Dispatch from Kyiv: Ukraine is fighting for its economic survival, too

Imagine a country exporting nearly 90 percent of the wheat and corn it did before losing control of a sixth of its territory. Consider facing daily air raids targeting vital infrastructure while still keeping the lights on and the internet running. These are some of the many impressive achievements of the Ukrainian economy in the two years since Russia’s full-fledged invasion.

Keeping this up is a daily, expensive challenge. For just a few thousand dollars apiece, Russia buys kamikaze drones from Iran that do millions of dollars of damage. Ukraine is using air defenses sparingly because of uncertainties surrounding how long Western military and financial support will last. Kyiv and its backers tend to say that reconstruction cannot wait for the war to end. But when cash becomes sparse, as it has recently, resources will clearly go to the war effort and urgent basic services first.

On our recent research trip to Kyiv, we were struck not only by the size of the challenges, but also by the encouraging coherence of nascent strategies meant to deal with them. Ukrainian officials and civil society are demonstrating the plucky and determined resolve that has characterized Ukraine’s heroic fight against the invading forces. The problem is that, quite like on the battlefield, they haven’t been provided with all the tools for success.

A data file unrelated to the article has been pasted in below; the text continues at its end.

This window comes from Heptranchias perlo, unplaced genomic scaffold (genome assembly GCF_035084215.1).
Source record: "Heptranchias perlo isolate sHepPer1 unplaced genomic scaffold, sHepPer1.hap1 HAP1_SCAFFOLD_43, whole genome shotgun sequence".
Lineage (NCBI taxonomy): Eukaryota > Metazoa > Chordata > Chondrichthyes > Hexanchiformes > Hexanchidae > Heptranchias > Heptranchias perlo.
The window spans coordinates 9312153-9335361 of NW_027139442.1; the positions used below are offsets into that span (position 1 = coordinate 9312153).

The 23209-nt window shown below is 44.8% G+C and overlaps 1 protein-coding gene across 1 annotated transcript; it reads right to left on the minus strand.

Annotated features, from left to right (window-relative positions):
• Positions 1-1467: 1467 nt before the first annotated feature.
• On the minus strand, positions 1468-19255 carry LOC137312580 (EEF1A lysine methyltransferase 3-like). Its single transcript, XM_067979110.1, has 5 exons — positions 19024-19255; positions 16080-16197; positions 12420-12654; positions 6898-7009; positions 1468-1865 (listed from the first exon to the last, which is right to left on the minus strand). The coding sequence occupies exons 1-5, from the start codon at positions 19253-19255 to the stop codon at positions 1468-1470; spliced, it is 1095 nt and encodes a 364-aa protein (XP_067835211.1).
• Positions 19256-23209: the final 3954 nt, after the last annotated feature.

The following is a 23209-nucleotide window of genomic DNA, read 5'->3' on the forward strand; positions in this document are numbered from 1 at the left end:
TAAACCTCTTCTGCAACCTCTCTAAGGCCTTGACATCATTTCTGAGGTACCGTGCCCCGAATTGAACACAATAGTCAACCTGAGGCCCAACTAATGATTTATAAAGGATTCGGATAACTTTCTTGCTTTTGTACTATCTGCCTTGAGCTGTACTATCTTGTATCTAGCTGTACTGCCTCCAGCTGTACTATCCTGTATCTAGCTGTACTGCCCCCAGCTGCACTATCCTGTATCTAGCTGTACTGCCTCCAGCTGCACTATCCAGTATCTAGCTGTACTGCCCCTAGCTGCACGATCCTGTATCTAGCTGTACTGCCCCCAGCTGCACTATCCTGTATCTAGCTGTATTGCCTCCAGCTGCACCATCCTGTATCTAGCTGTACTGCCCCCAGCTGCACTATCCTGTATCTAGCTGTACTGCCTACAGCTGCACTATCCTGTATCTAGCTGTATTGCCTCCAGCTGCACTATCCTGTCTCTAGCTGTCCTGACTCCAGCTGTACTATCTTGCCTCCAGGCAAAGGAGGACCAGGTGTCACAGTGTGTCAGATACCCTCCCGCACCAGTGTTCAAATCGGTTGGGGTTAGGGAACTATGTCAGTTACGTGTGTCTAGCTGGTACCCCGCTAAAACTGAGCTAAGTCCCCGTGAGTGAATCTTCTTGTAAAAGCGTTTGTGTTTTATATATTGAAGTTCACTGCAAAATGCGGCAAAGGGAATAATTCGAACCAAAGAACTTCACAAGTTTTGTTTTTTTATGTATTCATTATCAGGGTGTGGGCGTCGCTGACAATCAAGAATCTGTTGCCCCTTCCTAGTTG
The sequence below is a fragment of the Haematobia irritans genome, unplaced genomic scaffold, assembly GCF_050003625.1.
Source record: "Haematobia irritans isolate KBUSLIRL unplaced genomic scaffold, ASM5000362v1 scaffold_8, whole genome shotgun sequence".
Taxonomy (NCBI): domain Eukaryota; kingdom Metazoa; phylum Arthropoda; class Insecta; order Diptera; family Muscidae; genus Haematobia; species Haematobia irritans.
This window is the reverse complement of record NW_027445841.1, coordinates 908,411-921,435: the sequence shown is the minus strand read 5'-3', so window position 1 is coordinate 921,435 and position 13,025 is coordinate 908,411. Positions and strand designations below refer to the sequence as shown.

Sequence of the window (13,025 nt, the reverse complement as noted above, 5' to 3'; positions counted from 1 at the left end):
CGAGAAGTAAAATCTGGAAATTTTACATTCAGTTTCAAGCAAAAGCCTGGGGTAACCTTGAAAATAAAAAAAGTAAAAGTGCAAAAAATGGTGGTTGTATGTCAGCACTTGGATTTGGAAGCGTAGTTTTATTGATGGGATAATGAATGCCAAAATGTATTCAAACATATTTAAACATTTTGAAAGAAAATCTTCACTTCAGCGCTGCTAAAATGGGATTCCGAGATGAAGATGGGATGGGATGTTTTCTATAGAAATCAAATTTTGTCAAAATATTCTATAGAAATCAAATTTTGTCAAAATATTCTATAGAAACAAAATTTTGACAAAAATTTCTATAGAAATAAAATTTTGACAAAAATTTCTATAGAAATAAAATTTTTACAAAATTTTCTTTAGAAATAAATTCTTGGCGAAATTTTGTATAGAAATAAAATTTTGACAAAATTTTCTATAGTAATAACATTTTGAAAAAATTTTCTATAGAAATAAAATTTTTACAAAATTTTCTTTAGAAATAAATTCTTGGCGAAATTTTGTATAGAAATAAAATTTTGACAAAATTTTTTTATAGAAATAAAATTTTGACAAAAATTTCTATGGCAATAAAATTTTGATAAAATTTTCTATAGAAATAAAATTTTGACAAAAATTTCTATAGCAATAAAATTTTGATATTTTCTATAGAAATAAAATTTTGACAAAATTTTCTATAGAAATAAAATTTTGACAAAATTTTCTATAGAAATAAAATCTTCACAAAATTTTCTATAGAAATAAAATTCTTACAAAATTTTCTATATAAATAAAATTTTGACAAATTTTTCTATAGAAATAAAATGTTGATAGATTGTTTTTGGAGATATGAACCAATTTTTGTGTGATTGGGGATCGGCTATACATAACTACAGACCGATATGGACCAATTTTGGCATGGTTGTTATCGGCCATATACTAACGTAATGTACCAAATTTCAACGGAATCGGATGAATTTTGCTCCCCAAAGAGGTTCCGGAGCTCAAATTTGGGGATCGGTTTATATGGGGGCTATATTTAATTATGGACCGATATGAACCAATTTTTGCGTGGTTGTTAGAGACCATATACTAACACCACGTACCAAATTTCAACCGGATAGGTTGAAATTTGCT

It’s already clear that the longer the war lasts, the more it will consume funds initially meant for long-term investments.

Earlier this year, prevarication by the US Congress over supplemental funding combined with farmers’ and truckers’ protests at Ukraine’s borders triggered cash flow problems. If Japan hadn’t acted by bringing forward two donations of just under half a billion dollars, which had been scheduled for later, Kyiv would have struggled to pay soldiers’ salaries in March and April. The government now has a little more visibility for the months to come, as the first 4.5 billion euro tranche from the European Union’s (EU) Ukraine Facility was disbursed in March, as well as two billion Canadian dollars in financial assistance from Ottawa.

The EU funds are meant to “provide predictable financial support to help Ukraine in its recovery, reconstruction, and modernization,” but this first tranche will most likely end up funding the Ukrainian state budget—some of which will go to repairs to civilian infrastructure, but not all. It’s already clear that the longer the war lasts, the more it will consume funds initially meant for long-term investments.

Despite dwindling stockpiles, Ukraine has demonstrated impeccable efficiency and precision in repelling attacks and maintaining critical systems. This was on display in the Dnipropetrovsk region in March when electricity systems were quickly recovered after Russian drone and missile strikes. But recent attacks on critical energy infrastructure in Kharkiv (where most of the energy infrastructure has been destroyed), Kyiv, Zaporizhzhia, Odesa, and Lviv must be a wake-up call to US leaders to pass a supplemental aid package now. Every day that additional US military aid is delayed, Ukraine incurs loss of life and millions in damages, increasing already massive reconstruction costs.